The army had been greatly reduced in size after the Civil War but remained much stronger than any force that could be fielded by any Indian tribe. Its senior officers were Civil War survivors. It was comparatively well armed. Politicians saw deployment in the western Indian wars as good politics, not only because voters in the west appreciated the protection, but also because the military purchases created much appreciated markets for the goods and services of local residents. The army effectively used scouts from other tribes during the Indian campaigns, and often other tribes would join the army against tribes such as the Lakota who had been their enemies in inter-Indian battles.

The ecology of the plains changed. The buffalo were hunted out, and the plains were fenced and cattle ranching introduced. Recall that these were dry plains unsuitable for farming without irrigation, and the Lakota had no resources to develop irrigation infrastructure.

Native born whites who dominated the economy and politics of the United States had many prejudices. Jim Crow policies had triumphed in the south. There was antipathy towards the poor immigrants, notably the Catholic immigrants. Indians came very low on the hierarchy of ethnic groups, and they did not vote not did they buy much. The Yellow Press of the day did not help the Indian reputation with the white population.

Pine Ridge Indian Reservation -- would you want to try to make a living here?
The Lakota were a special case. The Santee War of 1862 saw many settlers killed and 400 Lakota sentenced to death in its aftermath, 38 of whom were actually hanged in the largest mass execution in American history. In 1863, a reward of $500 was given to the man that killed Little Crow, the leader of the Lakota in the war.  In 1866 Lakota warriors killed 80 soldiers in what was called the Fetterman Massacre. The second Sioux War in the 1870s led to the massacre of Custer's troops. The Wounded Knee massacre in 1890 was for years portrayed in the press and by the government as a success for the army against a Lakota uprising. The Lakota were seen as enemies and villains.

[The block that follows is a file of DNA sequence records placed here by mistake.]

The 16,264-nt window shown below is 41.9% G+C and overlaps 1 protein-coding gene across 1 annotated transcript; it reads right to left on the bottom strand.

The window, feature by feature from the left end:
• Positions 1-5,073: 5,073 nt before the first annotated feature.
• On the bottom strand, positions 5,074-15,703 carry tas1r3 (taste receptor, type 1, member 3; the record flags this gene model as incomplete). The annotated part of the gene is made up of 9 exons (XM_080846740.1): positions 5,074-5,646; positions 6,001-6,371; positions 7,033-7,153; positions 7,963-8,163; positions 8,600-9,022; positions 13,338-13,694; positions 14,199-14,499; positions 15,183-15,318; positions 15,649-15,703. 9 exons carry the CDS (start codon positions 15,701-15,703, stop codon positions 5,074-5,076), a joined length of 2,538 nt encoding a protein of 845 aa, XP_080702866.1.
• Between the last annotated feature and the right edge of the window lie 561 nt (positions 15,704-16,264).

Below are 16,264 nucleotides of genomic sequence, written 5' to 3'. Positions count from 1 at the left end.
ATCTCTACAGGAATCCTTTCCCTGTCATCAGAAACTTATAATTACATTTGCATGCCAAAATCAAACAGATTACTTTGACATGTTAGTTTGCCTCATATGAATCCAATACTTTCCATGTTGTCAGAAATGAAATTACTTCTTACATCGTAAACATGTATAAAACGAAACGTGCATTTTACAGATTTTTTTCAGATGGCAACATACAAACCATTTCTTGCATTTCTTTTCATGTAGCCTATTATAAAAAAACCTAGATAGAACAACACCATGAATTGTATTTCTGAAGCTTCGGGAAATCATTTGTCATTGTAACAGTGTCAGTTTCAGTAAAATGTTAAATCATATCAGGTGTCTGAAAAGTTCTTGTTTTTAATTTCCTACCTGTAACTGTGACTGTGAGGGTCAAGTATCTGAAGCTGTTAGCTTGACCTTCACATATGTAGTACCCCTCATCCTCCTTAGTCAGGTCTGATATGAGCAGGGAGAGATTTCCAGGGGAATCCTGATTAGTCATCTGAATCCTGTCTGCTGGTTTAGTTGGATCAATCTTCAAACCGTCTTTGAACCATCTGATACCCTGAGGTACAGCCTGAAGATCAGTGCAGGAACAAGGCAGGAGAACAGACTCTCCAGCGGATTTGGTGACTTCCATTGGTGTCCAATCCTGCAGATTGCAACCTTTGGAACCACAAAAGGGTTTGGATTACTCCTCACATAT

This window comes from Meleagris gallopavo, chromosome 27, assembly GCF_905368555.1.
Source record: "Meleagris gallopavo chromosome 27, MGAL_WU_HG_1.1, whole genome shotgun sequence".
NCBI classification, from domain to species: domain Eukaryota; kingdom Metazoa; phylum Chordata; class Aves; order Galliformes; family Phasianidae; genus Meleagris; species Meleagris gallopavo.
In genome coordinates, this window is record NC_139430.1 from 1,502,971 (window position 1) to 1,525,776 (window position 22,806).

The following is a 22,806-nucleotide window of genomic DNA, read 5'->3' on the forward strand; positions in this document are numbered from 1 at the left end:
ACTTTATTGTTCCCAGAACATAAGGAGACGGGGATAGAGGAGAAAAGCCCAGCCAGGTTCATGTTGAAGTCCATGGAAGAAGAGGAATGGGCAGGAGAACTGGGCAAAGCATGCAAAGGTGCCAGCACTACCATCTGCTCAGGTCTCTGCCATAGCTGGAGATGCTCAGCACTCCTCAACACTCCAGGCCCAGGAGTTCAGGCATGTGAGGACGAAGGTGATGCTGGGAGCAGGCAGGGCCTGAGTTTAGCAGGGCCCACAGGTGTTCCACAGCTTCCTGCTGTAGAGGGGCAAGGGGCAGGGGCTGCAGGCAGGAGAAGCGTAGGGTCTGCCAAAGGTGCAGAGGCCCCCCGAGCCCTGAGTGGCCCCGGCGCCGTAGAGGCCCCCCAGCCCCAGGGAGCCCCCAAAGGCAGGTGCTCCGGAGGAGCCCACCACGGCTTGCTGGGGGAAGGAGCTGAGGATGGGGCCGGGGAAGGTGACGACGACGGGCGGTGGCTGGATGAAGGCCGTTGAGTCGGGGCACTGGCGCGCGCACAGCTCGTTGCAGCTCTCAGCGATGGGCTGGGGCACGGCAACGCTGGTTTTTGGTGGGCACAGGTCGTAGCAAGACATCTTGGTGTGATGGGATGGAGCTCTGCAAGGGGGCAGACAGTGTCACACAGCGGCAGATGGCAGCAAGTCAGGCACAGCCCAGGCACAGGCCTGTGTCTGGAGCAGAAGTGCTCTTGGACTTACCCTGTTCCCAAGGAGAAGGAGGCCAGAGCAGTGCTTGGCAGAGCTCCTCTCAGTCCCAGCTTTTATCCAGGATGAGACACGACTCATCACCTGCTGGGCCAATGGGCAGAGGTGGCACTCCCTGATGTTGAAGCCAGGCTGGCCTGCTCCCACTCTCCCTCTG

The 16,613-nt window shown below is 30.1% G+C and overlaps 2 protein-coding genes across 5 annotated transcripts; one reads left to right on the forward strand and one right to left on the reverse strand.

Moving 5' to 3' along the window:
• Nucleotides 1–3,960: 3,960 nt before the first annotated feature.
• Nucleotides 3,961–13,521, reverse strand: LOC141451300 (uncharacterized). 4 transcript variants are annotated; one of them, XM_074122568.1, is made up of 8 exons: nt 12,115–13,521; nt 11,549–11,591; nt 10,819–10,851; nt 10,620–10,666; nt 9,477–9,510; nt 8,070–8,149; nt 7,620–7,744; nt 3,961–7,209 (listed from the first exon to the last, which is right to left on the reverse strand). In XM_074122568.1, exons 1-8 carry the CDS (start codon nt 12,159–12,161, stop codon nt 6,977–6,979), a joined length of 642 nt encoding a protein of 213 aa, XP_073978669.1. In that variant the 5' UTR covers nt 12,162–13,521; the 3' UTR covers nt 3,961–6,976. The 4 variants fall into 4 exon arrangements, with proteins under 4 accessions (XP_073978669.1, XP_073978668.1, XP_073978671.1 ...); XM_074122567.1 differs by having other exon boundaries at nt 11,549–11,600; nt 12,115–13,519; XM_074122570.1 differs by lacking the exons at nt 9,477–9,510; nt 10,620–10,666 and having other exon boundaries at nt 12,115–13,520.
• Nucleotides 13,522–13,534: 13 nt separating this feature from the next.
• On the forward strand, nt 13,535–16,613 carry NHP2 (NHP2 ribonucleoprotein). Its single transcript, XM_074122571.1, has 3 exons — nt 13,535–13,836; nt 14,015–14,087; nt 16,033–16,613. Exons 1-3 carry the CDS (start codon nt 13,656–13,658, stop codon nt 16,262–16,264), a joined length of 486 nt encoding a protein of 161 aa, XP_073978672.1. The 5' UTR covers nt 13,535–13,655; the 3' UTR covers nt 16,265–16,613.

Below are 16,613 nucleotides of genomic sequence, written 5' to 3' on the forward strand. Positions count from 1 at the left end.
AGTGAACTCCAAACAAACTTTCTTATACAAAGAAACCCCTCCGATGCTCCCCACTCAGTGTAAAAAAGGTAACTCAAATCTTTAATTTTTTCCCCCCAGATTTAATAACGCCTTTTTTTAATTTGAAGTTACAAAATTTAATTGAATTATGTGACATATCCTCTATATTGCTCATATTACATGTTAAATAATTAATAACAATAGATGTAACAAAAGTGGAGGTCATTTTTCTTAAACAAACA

The Lakota were in disarray themselves in 1890. Some sought assimilation as the only way that offered hope of survival. Others has sought refuge in Canada to find that they preferred a return to the reservation. Others still hoped to resist the government and its army. Still others sought hope in the ghost dance movement. I suppose that it makes some cultural sense to simultaneously explore various alternatives when the strategy of the past seems to be proving disastrous. One supposes that they eventually chose the least objectionable in alternative.

Essentially, 1890 marked the end of resistance of the Lakota people against the policies imposed by the federal government and the military. The steamroller of "manifest destiny" had ended Lakota domination of what had been their territory, installing instead domination by white society and the distant government in Washington.

Thus for generations after Wounded Knee the Lakota were confined to reservations on the dry plains. They were dependent on often corrupt Indian Affairs agents for subsidies which proved inadequate. There was no industry in the region. When they proved successful at ranching, limits were placed on the number of cattle that they could own. There children were removed to schools (including the Carlisle Indian school in Pennsylvania) which were intended to "civilize" them, undermining their Lakota cultural identity. They were the subject of prejudice by their white neighbors and at best ignored by the government in Washington. Not surprisingly they were not able to find ways to thrive economically nor culturally in those circumstances.

Diane Sawyer on the Pine Ridge Reservation (check out the album of images)

1 comment:

Anonymous said...

In the last paragraph, "there children" should be "their children".